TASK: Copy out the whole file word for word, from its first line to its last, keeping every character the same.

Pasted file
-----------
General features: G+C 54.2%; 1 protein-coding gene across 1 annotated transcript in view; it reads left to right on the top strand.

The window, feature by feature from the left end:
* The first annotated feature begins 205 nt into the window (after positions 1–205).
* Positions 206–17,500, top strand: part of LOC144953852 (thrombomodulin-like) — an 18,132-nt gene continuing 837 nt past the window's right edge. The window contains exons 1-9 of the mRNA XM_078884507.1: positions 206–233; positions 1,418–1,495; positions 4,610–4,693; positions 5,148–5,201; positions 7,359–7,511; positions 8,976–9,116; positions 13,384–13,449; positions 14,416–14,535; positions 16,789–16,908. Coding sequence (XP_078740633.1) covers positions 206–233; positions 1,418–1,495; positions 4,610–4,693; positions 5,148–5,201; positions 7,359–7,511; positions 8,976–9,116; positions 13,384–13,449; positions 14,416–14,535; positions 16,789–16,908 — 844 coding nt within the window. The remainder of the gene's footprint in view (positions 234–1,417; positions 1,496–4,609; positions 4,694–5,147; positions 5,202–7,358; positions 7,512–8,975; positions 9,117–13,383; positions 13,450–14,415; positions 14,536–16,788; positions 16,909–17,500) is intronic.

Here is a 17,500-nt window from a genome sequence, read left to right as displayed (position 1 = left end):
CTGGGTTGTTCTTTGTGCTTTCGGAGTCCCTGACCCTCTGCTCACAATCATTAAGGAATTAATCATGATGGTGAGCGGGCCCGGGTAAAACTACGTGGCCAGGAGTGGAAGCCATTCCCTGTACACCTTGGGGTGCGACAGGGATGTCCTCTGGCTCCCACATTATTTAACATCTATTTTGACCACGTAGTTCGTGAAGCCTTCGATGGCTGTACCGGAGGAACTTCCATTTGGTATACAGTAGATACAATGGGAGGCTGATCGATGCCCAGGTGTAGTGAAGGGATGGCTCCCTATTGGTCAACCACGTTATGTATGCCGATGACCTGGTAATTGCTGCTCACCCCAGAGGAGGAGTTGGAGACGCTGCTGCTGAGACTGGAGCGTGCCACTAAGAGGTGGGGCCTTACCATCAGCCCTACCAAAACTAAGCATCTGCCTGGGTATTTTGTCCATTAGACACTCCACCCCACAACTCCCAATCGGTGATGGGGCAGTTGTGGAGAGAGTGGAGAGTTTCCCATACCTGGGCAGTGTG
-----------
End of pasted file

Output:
General features: G+C 54.2%; 1 protein-coding gene across 1 annotated transcript in view; it reads left to right on the top strand.

The window, feature by feature from the left end:
* The first annotated feature begins 205 nt into the window (after positions 1–205).
* Positions 206–17,500, top strand: part of LOC144953852 (thrombomodulin-like) — an 18,132-nt gene continuing 837 nt past the window's right edge. The window contains exons 1-9 of the mRNA XM_078884507.1: positions 206–233; positions 1,418–1,495; positions 4,610–4,693; positions 5,148–5,201; positions 7,359–7,511; positions 8,976–9,116; positions 13,384–13,449; positions 14,416–14,535; positions 16,789–16,908. Coding sequence (XP_078740633.1) covers positions 206–233; positions 1,418–1,495; positions 4,610–4,693; positions 5,148–5,201; positions 7,359–7,511; positions 8,976–9,116; positions 13,384–13,449; positions 14,416–14,535; positions 16,789–16,908 — 844 coding nt within the window. The remainder of the gene's footprint in view (positions 234–1,417; positions 1,496–4,609; positions 4,694–5,147; positions 5,202–7,358; positions 7,512–8,975; positions 9,117–13,383; positions 13,450–14,415; positions 14,536–16,788; positions 16,909–17,500) is intronic.

Here is a 17,500-nt window from a genome sequence, read left to right as displayed (position 1 = left end):
CTGGGTTGTTCTTTGTGCTTTCGGAGTCCCTGACCCTCTGCTCACAATCATTAAGGAATTAATCATGATGGTGAGCGGGCCCGGGTAAAACTACGTGGCCAGGAGTGGAAGCCATTCCCTGTACACCTTGGGGTGCGACAGGGATGTCCTCTGGCTCCCACATTATTTAACATCTATTTTGACCACGTAGTTCGTGAAGCCTTCGATGGCTGTACCGGAGGAACTTCCATTTGGTATACAGTAGATACAATGGGAGGCTGATCGATGCCCAGGTGTAGTGAAGGGATGGCTCCCTATTGGTCAACCACGTTATGTATGCCGATGACCTGGTAATTGCTGCTCACCCCAGAGGAGGAGTTGGAGACGCTGCTGCTGAGACTGGAGCGTGCCACTAAGAGGTGGGGCCTTACCATCAGCCCTACCAAAACTAAGCATCTGCCTGGGTATTTTGTCCATTAGACACTCCACCCCACAACTCCCAATCGGTGATGGGGCAGTTGTGGAGAGAGTGGAGAGTTTCCCATACCTGGGCAGTGTG